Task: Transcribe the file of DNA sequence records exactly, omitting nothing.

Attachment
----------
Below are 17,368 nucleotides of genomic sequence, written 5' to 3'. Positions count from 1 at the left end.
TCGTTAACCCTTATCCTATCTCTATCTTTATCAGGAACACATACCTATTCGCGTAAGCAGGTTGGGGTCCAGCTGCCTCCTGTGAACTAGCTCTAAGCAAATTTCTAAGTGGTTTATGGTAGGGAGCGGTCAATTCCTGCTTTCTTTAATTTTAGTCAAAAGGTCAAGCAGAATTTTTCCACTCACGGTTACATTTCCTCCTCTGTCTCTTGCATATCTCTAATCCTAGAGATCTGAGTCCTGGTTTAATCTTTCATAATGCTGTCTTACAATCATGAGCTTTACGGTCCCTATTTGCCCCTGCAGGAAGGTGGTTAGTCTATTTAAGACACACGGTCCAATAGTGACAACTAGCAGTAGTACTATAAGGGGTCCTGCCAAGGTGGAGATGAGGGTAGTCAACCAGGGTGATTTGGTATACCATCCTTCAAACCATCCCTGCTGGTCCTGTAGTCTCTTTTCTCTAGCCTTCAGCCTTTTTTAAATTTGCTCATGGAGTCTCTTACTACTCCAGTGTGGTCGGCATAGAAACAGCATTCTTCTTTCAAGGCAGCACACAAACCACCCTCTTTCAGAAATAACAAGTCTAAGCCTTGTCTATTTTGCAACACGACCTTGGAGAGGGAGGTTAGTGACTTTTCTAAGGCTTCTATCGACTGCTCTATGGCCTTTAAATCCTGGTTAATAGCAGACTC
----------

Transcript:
Below are 17,368 nucleotides of genomic sequence, written 5' to 3'. Positions count from 1 at the left end.
TCGTTAACCCTTATCCTATCTCTATCTTTATCAGGAACACATACCTATTCGCGTAAGCAGGTTGGGGTCCAGCTGCCTCCTGTGAACTAGCTCTAAGCAAATTTCTAAGTGGTTTATGGTAGGGAGCGGTCAATTCCTGCTTTCTTTAATTTTAGTCAAAAGGTCAAGCAGAATTTTTCCACTCACGGTTACATTTCCTCCTCTGTCTCTTGCATATCTCTAATCCTAGAGATCTGAGTCCTGGTTTAATCTTTCATAATGCTGTCTTACAATCATGAGCTTTACGGTCCCTATTTGCCCCTGCAGGAAGGTGGTTAGTCTATTTAAGACACACGGTCCAATAGTGACAACTAGCAGTAGTACTATAAGGGGTCCTGCCAAGGTGGAGATGAGGGTAGTCAACCAGGGTGATTTGGTATACCATCCTTCAAACCATCCCTGCTGGTCCTGTAGTCTCTTTTCTCTAGCCTTCAGCCTTTTTTAAATTTGCTCATGGAGTCTCTTACTACTCCAGTGTGGTCGGCATAGAAACAGCATTCTTCTTTCAAGGCAGCACACAAACCACCCTCTTTCAGAAATAACAAGTCTAAGCCTTGTCTATTTTGCAACACGACCTTGGAGAGGGAGGTTAGTGACTTTTCTAAGGCTTCTATCGACTGCTCTATGGCCTTTAAATCCTGGTTAATAGCAGACTC